It has been described as a universal life-force which every living thing on earth needs to survive. Many instructors try to promote Ki (or Chi in Chinese) as a magical thing, which only advanced martial artists possess. In actual fact everyone has Ki and martial arts training merely develops the individual’s ability to increase Ki flow and concentrate this energy into specific areas when necessary.

Ki Development is an important part of training in the Korean martial art of Hapkido. Hapkido was sys-temised in the early part of the twentieth century by Grandmaster Yong Sul Choi, it was possibly Buddhism, however, that had the greatest influence on internal training in the

Korean martial arts. Buddhist monks spent many hours training to achieve states of relaxation and a calm mind through meditation. When Japan first invaded Korea in 1592, it became acceptable for monks to train in the martial arts to help repel the invaders. The monks found that if they combined their internal training with the physical aspects of combat, they became faster and stronger in battle.

Hapkido is a multi-faceted martial art, which utilises joint locks, throws, pressure points, breakfalls, kicks, hand-strikes, weapons, meditation and Ki development. Consequently, every Hapkido Master is a veteran of many years training. One of the system’s specialists in Ki development is Master Son, Yung Kul. I recently journeyed to South Korea to visit my old friend Master Son. Master Son is the headmaster of the

Su-Gi Hapkido Do-Jang in Daejeon city. This is an impressive martial arts facility that houses two fully equipped and matted floors.

Master Son, who is 47 years old, started his Hapkido training at the tender age of 12. He has visited the U.K. To teach and demonstrate his own particular brand of Hapkido and he is also a regular visitor to the U.S.A. To promote his art. Son, Yung Kul is a Master in the Heuk Choo Kwan system of Hapkido. Heuk Choo Kwan translates to the Black Eagle school and Master Son trained under its founder, Grandmaster Moon. Master Son stresses that the Hapkido student will use Ki in his martial arts training rather than physical strength.

Ki training is part of many non-martial arts disciplines such as Yoga; in Yoga Ki is referred to as Prahna. Internal training for martial artists is slightly different to that of Yoga or disciplines where Ki development is only for health purposes. Son, Yung Kul utilises relaxation, meditation and focus to help in the development of his student’s Ki. Master Son explains that by opening the fingers wide, Ki is summoned into the hand (a part of the body that needs it for self-defence). This action may look tense but is actually a relaxed motion. Tension blocks the flow of Ki throughout the body. A clenched fist, for example, is a tense motion and will not allow Ki to flow freely into the hand.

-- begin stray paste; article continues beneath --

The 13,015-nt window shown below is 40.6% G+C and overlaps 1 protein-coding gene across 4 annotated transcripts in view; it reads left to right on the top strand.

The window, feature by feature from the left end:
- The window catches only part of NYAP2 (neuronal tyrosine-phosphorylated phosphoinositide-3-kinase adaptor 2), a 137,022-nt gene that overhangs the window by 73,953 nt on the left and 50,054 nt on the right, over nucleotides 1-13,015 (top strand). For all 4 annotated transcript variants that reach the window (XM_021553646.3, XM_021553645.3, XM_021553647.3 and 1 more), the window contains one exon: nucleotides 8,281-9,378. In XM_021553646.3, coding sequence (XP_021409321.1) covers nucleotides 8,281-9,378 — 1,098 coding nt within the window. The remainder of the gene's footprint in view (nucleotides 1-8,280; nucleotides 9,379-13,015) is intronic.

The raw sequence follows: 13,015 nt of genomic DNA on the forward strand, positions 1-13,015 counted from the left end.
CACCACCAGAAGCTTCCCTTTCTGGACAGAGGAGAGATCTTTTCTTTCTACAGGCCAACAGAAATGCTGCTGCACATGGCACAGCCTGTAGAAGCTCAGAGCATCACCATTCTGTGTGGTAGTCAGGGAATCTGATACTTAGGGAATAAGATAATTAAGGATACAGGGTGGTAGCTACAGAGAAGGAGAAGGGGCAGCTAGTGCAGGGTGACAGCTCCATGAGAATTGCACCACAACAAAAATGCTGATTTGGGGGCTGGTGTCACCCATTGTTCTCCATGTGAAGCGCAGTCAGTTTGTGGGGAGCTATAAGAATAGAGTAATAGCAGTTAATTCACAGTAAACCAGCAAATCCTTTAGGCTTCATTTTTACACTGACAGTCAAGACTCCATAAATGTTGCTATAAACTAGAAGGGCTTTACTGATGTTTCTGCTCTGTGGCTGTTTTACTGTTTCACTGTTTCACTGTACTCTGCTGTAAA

One interesting theory of Hapkido is called the Ki Finger. Whenever the Hapkido student applies a joint lock or throw, he will point his index finger in the direction he would like his Ki to flow, for example in the direction an opponent is being thrown. When the index finger is pointed to direct Ki it is known as the Ki Finger. According to Master Son this can amplify the power of a technique by more than seven times its normal strength.

The foundational principles of Hapkido internal development start with relaxed abdominal breathing techniques, which are incorporated with quiet meditation. The student will practice a series of breathing techniques, known as Dan Jun Ho Hup, to stimulate Ki flow throughout his body in which he opens his fingers as wide as possible to bring Ki into his hands. Dan Jun Ho Hup exercises are practised constantly in the student’s daily training right through to the highest black belt levels. The advanced Hapkido practitioner can actually place his Ki into any weapon he may be using; a sword or a staff for example.

Master Son has developed a series of self-defence techniques, which rely heavily on Ki power. When an oppo-nent is very strong and offers much resistance, Master Son can throw or subdue him using the gentle power of Ki. I have seen Master Son throw his opponent many feet into the air without even holding onto him. Ki development should not be limited to martial arts training. It should be used to improve health and personality both in and out of the Do-Jang. Son Yung Kul is very serious about his Hapkido and Ki training. As he says, Hapkido is my life, and if I live again I will still practice Hapkido.

Master Son will be visiting England in January 2006 to conduct Hapkido seminars and demonstrations. Please visit the European Hapkido Alliance website at

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